Interested in joining us?  We’re hosting a rehearsal to learn the dance together on October 22nd, from 5-7pm at the NDG Food Depot (2146 Marlowe, at Vendome metro).  It’s gonna be so fun!  Then, join us at 11am in Dorchester square (Peel metro) for the main event!

That’s not all, though… on Halloween, we’re co-organizing yet another event with the NDG Food Depot and several other community organizations, in solidarity with the National Day of Action against Austerity.  This second event is kicking off at 4pm on October 31, at the NDG Food Depot.  We’ll meet for a free meal and final preparations, before heading into the neighbourhood around 5:30pm.  We’ve got several rehearsals set up over the coming weeks, as outlined below… join us for as many as you want, and let’s dance in the streets together one more time before winter!

We see first-hand the growing need for strong social services to support youth who struggle with income, food, and housing insecurity.  By dancing through the streets of NDG with other groups who work to address the root causes of these issues, we’re gonna call on our community to affirm the need for our work and stand with us in the face of proposed funding cuts!

Rehearsal Schedule (single version)

 

Thriller Poster

Welcome, New Sense Animators!

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Sense Class 2014-15

 

We’re excited to introduce you to our 16 new and returning Sense Animators! These wonderful volunteers just finished their 33-hour-long training and are ready to head out to schools, community centres, and group homes to give sexual health education workshops to Montreal youth.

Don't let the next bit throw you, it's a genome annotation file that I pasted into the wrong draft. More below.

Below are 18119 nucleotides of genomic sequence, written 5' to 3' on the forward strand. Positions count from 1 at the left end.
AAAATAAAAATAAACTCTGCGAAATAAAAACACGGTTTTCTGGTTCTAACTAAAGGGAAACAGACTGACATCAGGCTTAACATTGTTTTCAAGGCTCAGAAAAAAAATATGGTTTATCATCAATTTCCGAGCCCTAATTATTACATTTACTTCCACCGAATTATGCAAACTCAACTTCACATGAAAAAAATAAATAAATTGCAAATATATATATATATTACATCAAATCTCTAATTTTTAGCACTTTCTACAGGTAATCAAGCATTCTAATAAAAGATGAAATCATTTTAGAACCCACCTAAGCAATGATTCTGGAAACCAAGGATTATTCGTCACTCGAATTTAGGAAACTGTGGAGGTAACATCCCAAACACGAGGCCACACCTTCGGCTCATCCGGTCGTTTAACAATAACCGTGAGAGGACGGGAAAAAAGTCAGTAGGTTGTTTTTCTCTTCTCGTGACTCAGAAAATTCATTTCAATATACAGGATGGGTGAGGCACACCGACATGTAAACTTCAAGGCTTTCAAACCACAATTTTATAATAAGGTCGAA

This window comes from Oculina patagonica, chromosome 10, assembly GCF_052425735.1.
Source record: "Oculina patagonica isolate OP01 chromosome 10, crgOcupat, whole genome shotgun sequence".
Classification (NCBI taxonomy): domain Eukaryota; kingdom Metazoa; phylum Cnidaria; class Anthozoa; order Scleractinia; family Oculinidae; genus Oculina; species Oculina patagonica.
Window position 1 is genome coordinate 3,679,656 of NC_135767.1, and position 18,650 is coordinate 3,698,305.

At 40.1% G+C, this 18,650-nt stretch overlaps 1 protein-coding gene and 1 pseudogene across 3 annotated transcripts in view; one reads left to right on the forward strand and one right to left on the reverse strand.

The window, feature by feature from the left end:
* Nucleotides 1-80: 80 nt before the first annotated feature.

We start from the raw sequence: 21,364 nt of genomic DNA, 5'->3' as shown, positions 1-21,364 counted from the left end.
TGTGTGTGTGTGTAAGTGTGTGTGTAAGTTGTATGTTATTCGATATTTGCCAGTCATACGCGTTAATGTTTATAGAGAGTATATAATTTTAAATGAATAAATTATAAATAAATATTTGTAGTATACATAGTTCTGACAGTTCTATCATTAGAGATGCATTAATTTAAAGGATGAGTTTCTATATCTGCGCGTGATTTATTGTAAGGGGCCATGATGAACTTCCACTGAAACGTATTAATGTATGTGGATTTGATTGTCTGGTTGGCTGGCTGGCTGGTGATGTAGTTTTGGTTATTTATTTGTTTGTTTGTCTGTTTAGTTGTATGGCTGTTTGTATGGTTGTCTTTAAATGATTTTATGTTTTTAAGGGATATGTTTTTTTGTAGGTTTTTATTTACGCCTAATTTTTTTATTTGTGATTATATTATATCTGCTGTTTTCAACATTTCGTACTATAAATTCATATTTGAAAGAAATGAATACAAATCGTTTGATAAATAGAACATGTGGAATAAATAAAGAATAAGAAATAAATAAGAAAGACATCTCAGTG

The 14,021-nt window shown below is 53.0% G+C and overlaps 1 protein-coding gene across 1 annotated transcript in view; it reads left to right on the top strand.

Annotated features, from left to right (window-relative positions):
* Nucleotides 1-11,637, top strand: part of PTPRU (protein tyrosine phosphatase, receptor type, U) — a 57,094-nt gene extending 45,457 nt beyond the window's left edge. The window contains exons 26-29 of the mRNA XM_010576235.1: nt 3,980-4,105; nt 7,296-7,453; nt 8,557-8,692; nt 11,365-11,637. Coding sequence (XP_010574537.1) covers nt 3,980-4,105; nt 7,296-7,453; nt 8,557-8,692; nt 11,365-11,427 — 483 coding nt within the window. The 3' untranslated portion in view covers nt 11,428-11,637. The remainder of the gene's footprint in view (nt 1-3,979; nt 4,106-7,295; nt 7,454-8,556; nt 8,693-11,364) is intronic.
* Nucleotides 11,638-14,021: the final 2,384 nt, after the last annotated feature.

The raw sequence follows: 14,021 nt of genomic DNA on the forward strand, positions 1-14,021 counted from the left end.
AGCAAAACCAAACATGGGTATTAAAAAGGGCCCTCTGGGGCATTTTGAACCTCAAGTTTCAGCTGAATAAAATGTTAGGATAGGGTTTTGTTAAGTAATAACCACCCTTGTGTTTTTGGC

Led by Health Educator Gabrielle, and Sense Project Research Assistant Shanice, this training session familiarized our peer animators with the Sense Project’s holistic, non-judgmental and youth-centered approach. They were also provided with the tools, skills, and knowledge to facilitate discussions with youth around sexuality and sexual health.

One of the many essential elements to a successful training session is having copious amounts of food available and for that we’d like to thank the People’s potato, Nouveau Palais, Burritoville, Dépanneur Le Pick-up, Lola Rosa, and Aux Vivres, for supplying us with three weeks’ worth of delicious food!

As always, we invite YOUR school or community group to get in touch about booking workshops! We can do them in English or in French, and can provide harm reductive, non-judgemental drug education workshops in addition to our sex ed offerings. If we don’t already have a workshop or presentation that fits the bill, we can often create one that meets your health or sexuality needs! Just email Gabrielle at healthed@headandhands.ca. And if you want to volunteer as a Sense animator during the next academic year, keep an eye out for an application callout in the summer of 2015!

 

 

Ca Marche: Thank You High Fives for All!

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thank you high-fives to all!

thank you high-fives to all!

Thank you times a million! We are filled up to our ears with gratitude and love for all of you for contributing to this year’s Ça Marche! Thank you to the Farha Foundation, our staff, board members, volunteers, dancers, walkers, donors, and support system for making this event incredible!